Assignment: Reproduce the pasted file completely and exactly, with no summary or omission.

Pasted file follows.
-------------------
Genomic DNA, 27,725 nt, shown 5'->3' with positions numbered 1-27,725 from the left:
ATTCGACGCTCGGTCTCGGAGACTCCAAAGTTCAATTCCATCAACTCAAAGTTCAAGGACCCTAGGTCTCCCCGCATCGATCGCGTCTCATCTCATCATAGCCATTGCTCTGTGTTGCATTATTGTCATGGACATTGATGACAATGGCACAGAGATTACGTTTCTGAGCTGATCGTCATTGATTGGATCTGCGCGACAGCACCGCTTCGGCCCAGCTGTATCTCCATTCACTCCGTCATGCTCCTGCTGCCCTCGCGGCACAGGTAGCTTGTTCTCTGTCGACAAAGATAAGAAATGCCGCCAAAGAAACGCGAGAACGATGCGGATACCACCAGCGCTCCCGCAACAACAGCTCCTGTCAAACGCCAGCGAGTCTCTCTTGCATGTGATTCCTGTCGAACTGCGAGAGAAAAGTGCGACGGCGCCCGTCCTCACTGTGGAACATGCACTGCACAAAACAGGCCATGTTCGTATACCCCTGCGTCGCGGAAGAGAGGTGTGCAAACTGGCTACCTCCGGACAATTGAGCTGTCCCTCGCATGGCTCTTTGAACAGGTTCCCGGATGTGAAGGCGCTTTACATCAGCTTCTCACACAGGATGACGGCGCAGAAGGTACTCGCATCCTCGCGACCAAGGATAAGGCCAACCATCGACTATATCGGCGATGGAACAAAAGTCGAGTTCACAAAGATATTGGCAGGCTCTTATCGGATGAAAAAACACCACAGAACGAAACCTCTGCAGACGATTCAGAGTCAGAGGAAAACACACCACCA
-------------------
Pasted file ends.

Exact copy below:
Genomic DNA, 27,725 nt, shown 5'->3' with positions numbered 1-27,725 from the left:
ATTCGACGCTCGGTCTCGGAGACTCCAAAGTTCAATTCCATCAACTCAAAGTTCAAGGACCCTAGGTCTCCCCGCATCGATCGCGTCTCATCTCATCATAGCCATTGCTCTGTGTTGCATTATTGTCATGGACATTGATGACAATGGCACAGAGATTACGTTTCTGAGCTGATCGTCATTGATTGGATCTGCGCGACAGCACCGCTTCGGCCCAGCTGTATCTCCATTCACTCCGTCATGCTCCTGCTGCCCTCGCGGCACAGGTAGCTTGTTCTCTGTCGACAAAGATAAGAAATGCCGCCAAAGAAACGCGAGAACGATGCGGATACCACCAGCGCTCCCGCAACAACAGCTCCTGTCAAACGCCAGCGAGTCTCTCTTGCATGTGATTCCTGTCGAACTGCGAGAGAAAAGTGCGACGGCGCCCGTCCTCACTGTGGAACATGCACTGCACAAAACAGGCCATGTTCGTATACCCCTGCGTCGCGGAAGAGAGGTGTGCAAACTGGCTACCTCCGGACAATTGAGCTGTCCCTCGCATGGCTCTTTGAACAGGTTCCCGGATGTGAAGGCGCTTTACATCAGCTTCTCACACAGGATGACGGCGCAGAAGGTACTCGCATCCTCGCGACCAAGGATAAGGCCAACCATCGACTATATCGGCGATGGAACAAAAGTCGAGTTCACAAAGATATTGGCAGGCTCTTATCGGATGAAAAAACACCACAGAACGAAACCTCTGCAGACGATTCAGAGTCAGAGGAAAACACACCACCA